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author:("avellino, Ana")
1.  Paralysis Case and Contact Spread of Recombinant Vaccine–derived Poliovirus, Spain 
Emerging Infectious Diseases  2008;14(11):1807-1809.
doi:10.3201/eid1411.080517
PMCID: PMC2630745  PMID: 18976579
poliovirus; poliomyelitis; enterovirus; VDPV; letter
2.  Endemic Circulation of European Bat Lyssavirus Type 1 in Serotine Bats, Spain 
Emerging Infectious Diseases  2008;14(8):1263-1266.
To determine the presence of European bat lyssavirus type 1 in southern Spain, we studied 19 colonies of serotine bats (Eptesicus isabellinus), its main reservoir, during 1998–2003. Viral genome and antibodies were detected in healthy bats, which suggests subclinical infection. The different temporal patterns of circulation found in each colony indicate independent endemic circulation.
doi:10.3201/1408.080068
PMCID: PMC2600403  PMID: 18680651
lyssavirus; bats; surveillance; rabies; dispatch
3.  Enterovirus 75 and Aseptic Meningitis, Spain, 2005 
Emerging Infectious Diseases  2006;12(10):1609-1611.
doi:10.3201/eid1210.060353
PMCID: PMC3290945  PMID: 17176588
Enterovirus; Enterovirus type 75; EV75; Aseptic meningitis; letter
4.  Molecular Analysis of Echovirus 13 Isolates and Aseptic Meningitis, Spain 
Emerging Infectious Diseases  2003;9(8):934-941.
Echovirus 13 (EV13), considered rare, was reported worldwide in 2000, mostly related to aseptic meningitis outbreaks. In Spain, 135 EV13 isolates were identified. The genetic relationships between 64 representative strains from Spain and other reported isolates from the United States, Germany, Italy, Japan, and Sweden were described by analyzing the partial sequence of the major capsid protein (VP1) gene. The strains from Spain were clearly identified as EV13 (79.5% similarity with the EV13 reference strain) and were grouped phylogenetically into two different clusters (by origination on either the Iberian Peninsula or Canary Islands). Isolates from Germany from 2000 clustered with the Canary Islands group. The isolates from other countries obtained before 2000 were genetically distant. Changes in EV13 coding sequence involved several differences in the C-terminal extreme of the VP1 protein. Part of the neutralizing antigenic site III has been described in this genome region in poliovirus and swine vesicular disease virus.
doi:10.3201/eid0908.030080
PMCID: PMC3020609  PMID: 12967490
Enterovirus, human; echovirus, Echovirus 13, Meningitis, Viral; Meningitis, Aseptic, Molecular Epidemiology, Spain, Canary Islands , research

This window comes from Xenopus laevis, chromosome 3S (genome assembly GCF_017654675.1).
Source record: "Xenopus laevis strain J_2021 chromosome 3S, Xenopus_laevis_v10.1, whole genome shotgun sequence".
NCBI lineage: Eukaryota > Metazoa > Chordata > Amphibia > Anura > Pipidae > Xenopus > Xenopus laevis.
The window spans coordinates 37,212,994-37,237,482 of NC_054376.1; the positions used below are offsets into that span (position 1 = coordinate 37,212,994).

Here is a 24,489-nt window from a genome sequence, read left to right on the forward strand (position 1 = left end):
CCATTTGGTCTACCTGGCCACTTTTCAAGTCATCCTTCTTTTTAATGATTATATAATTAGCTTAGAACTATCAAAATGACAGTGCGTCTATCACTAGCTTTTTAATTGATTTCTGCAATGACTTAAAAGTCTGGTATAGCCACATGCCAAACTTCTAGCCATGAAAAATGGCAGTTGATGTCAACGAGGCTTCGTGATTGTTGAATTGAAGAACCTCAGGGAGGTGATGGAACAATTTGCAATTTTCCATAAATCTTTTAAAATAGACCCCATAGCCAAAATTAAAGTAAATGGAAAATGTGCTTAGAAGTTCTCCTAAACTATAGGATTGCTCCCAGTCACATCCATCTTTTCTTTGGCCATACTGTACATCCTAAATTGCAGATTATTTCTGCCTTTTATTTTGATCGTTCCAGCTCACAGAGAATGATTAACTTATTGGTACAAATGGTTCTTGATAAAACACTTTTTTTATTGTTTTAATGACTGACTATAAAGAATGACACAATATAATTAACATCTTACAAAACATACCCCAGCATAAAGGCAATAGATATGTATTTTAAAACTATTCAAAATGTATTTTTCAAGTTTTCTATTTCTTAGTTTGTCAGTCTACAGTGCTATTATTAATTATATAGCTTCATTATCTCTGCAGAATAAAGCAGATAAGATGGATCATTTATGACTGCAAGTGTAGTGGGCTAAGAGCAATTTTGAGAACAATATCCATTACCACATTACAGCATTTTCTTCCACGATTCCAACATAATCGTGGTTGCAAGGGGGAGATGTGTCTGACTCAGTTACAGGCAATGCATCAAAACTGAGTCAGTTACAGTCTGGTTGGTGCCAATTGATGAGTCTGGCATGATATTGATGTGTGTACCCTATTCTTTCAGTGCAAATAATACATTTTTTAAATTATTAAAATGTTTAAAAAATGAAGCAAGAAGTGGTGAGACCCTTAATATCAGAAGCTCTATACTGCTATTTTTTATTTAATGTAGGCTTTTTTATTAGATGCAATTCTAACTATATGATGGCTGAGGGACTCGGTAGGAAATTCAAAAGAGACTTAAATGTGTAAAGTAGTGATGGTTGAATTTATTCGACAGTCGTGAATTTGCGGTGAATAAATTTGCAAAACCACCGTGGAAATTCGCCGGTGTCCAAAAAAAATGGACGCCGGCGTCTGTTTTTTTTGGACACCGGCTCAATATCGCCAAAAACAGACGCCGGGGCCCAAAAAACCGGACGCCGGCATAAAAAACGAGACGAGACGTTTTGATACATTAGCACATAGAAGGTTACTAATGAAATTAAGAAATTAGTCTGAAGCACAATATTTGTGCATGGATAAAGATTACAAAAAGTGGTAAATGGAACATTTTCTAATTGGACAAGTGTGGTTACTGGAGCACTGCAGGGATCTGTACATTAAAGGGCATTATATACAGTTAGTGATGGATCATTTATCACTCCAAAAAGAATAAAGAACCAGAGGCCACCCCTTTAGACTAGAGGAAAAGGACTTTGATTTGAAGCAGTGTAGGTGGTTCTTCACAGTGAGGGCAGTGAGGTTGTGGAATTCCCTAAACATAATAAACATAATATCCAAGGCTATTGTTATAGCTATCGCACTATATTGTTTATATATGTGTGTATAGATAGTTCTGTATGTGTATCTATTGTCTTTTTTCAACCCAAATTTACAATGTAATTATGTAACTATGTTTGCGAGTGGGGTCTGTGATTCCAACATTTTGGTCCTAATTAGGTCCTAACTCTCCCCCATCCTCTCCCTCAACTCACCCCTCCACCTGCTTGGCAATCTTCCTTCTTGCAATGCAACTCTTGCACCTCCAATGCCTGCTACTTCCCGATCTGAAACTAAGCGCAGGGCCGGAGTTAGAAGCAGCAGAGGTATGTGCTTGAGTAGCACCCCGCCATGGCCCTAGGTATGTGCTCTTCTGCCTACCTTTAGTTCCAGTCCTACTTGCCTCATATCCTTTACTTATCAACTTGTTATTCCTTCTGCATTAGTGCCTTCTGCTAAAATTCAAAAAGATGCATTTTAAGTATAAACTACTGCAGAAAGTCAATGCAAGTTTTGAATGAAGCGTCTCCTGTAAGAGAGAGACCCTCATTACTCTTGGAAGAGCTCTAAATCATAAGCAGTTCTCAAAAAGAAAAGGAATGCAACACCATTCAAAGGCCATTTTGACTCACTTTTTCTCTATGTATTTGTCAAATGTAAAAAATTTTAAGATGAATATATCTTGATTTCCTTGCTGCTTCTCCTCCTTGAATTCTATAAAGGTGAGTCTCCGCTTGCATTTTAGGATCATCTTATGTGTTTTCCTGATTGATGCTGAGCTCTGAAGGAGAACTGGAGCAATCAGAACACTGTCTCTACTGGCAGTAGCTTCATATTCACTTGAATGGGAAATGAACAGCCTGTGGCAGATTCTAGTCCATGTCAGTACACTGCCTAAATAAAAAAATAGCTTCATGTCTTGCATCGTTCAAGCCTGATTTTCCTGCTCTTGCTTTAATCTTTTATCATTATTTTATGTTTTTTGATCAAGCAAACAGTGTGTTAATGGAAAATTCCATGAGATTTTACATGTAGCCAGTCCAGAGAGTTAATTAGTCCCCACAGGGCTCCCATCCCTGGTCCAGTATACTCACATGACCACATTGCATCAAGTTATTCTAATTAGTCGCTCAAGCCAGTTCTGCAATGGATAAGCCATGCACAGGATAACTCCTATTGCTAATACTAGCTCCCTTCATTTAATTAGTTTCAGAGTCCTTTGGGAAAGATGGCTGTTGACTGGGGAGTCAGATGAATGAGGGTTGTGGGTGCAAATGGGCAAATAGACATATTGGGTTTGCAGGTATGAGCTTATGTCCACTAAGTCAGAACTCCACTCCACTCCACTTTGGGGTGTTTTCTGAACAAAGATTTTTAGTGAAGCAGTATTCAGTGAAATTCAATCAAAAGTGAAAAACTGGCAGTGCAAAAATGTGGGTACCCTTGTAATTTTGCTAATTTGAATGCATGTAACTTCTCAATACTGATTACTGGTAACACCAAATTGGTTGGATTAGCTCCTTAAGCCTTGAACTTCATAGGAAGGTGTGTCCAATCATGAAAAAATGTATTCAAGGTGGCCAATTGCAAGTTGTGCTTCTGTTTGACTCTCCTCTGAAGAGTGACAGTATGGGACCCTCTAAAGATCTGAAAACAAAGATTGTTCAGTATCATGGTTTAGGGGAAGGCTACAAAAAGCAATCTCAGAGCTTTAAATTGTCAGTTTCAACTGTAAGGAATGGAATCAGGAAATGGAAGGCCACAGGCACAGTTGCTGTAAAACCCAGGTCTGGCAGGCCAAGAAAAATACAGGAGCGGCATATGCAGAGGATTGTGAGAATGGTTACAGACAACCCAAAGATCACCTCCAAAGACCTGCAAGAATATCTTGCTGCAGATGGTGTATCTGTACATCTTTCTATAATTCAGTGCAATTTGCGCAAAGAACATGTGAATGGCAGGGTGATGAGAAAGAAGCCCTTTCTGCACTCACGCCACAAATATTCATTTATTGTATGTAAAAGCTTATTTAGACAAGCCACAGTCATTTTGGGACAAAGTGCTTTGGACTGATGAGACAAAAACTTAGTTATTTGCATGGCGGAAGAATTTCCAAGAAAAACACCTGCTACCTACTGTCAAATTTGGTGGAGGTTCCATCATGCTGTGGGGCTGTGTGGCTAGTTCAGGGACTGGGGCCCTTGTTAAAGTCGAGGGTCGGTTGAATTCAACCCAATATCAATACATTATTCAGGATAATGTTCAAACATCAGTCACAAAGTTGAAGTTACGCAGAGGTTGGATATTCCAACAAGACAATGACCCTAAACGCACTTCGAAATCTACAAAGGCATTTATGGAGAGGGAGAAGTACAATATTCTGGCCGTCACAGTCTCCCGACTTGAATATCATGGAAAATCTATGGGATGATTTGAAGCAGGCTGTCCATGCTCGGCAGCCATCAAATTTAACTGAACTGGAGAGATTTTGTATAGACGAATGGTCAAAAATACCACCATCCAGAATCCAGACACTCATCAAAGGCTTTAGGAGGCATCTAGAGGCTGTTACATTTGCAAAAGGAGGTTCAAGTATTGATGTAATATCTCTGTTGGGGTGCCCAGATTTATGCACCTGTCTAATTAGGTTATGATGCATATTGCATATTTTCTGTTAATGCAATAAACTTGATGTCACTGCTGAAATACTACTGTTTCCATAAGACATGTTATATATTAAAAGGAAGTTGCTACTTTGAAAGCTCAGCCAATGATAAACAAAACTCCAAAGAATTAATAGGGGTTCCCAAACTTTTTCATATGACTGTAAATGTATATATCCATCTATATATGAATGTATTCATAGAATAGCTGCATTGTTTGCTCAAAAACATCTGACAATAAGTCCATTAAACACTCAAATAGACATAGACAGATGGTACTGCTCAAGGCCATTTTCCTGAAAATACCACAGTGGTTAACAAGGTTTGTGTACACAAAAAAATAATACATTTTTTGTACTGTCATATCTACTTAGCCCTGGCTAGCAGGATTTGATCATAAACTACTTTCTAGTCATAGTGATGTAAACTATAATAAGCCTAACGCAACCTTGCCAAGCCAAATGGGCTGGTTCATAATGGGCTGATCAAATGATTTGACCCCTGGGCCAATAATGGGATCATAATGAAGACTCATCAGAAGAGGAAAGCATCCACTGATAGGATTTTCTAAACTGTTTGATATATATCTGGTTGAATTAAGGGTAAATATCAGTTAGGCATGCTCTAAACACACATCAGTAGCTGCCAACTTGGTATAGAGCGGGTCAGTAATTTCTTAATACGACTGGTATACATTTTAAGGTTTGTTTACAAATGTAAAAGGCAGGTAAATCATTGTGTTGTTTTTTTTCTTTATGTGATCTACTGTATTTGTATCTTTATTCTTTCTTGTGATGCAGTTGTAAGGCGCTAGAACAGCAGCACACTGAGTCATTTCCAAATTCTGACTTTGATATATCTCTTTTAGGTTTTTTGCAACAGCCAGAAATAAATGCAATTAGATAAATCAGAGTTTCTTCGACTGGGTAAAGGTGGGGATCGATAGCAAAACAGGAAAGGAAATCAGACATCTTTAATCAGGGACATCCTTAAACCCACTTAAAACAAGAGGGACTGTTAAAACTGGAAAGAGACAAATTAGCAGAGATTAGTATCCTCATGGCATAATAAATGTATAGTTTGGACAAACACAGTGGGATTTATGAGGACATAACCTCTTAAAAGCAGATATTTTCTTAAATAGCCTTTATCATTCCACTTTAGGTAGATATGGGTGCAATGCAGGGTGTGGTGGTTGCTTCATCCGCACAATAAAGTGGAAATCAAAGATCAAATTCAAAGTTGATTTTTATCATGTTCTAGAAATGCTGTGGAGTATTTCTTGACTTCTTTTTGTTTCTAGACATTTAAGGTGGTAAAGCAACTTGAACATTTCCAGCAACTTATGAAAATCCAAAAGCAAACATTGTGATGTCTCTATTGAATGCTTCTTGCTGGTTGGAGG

5.  Screening of Active Lyssavirus Infection in Wild Bat Populations by Viral RNA Detection on Oropharyngeal Swabs 
Journal of Clinical Microbiology  2001;39(10):3678-3683.
Brain analysis cannot be used for the investigation of active lyssavirus infection in healthy bats because most bat species are protected by conservation directives. Consequently, serology remains the only tool for performing virological studies on natural bat populations; however, the presence of antibodies merely reflects past exposure to the virus and is not a valid marker of active infection. This work describes a new nested reverse transcription (RT)-PCR technique specifically designed for the detection of the European bat virus 1 on oropharyngeal swabs obtained from bats but also able to amplify RNA from the remaining rabies-related lyssaviruses in brain samples. The technique was successfully used for surveillance of a serotine bat (Eptesicus serotinus) colony involved in a case of human exposure, in which 15 out of 71 oropharyngeal swabs were positive. Lyssavirus infection was detected on 13 oropharyngeal swabs but in only 5 brains out of the 34 animals from which simultaneous brain and oropharyngeal samples had been taken. The lyssavirus involved could be rapidly identified by automatic sequencing of the RT-PCR products obtained from 14 brains and three bat oropharyngeal swabs. In conclusion, RT-PCR using oropharyngeal swabs will permit screening of wild bat populations for active lyssavirus infection, for research or epidemiological purposes, in line not only with conservation policies but also in a more efficient manner than classical detection techniques used on the brain.
doi:10.1128/JCM.39.10.3678-3683.2001
PMCID: PMC88406  PMID: 11574590

Results 1-5 (5)